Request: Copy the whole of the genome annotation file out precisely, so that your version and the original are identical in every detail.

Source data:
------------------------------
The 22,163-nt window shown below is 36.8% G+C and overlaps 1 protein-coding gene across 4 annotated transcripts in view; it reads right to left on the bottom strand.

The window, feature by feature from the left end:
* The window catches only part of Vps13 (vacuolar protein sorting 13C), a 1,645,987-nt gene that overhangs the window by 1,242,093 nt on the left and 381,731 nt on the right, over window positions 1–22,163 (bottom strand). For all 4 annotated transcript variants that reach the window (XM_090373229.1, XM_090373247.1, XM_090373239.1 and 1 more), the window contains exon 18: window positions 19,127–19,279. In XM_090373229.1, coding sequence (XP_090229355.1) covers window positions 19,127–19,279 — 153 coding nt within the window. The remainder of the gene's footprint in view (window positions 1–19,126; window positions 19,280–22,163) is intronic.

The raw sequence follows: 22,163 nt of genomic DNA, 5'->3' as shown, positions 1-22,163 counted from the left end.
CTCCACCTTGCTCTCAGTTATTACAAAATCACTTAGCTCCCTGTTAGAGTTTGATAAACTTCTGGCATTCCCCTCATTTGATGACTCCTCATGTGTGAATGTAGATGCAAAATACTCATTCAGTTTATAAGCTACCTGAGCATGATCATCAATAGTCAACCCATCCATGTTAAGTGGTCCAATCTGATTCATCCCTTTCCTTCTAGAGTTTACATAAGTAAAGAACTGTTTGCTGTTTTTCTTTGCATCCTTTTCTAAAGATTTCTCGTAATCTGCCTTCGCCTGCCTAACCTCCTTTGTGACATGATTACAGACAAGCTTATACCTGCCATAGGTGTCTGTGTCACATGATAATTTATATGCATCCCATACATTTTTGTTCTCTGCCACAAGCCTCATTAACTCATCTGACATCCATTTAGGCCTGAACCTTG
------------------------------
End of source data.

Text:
The 22,163-nt window shown below is 36.8% G+C and overlaps 1 protein-coding gene across 4 annotated transcripts in view; it reads right to left on the bottom strand.

The window, feature by feature from the left end:
* The window catches only part of Vps13 (vacuolar protein sorting 13C), a 1,645,987-nt gene that overhangs the window by 1,242,093 nt on the left and 381,731 nt on the right, over window positions 1–22,163 (bottom strand). For all 4 annotated transcript variants that reach the window (XM_090373229.1, XM_090373247.1, XM_090373239.1 and 1 more), the window contains exon 18: window positions 19,127–19,279. In XM_090373229.1, coding sequence (XP_090229355.1) covers window positions 19,127–19,279 — 153 coding nt within the window. The remainder of the gene's footprint in view (window positions 1–19,126; window positions 19,280–22,163) is intronic.

The raw sequence follows: 22,163 nt of genomic DNA, 5'->3' as shown, positions 1-22,163 counted from the left end.
CTCCACCTTGCTCTCAGTTATTACAAAATCACTTAGCTCCCTGTTAGAGTTTGATAAACTTCTGGCATTCCCCTCATTTGATGACTCCTCATGTGTGAATGTAGATGCAAAATACTCATTCAGTTTATAAGCTACCTGAGCATGATCATCAATAGTCAACCCATCCATGTTAAGTGGTCCAATCTGATTCATCCCTTTCCTTCTAGAGTTTACATAAGTAAAGAACTGTTTGCTGTTTTTCTTTGCATCCTTTTCTAAAGATTTCTCGTAATCTGCCTTCGCCTGCCTAACCTCCTTTGTGACATGATTACAGACAAGCTTATACCTGCCATAGGTGTCTGTGTCACATGATAATTTATATGCATCCCATACATTTTTGTTCTCTGCCACAAGCCTCATTAACTCATCTGACATCCATTTAGGCCTGAACCTTG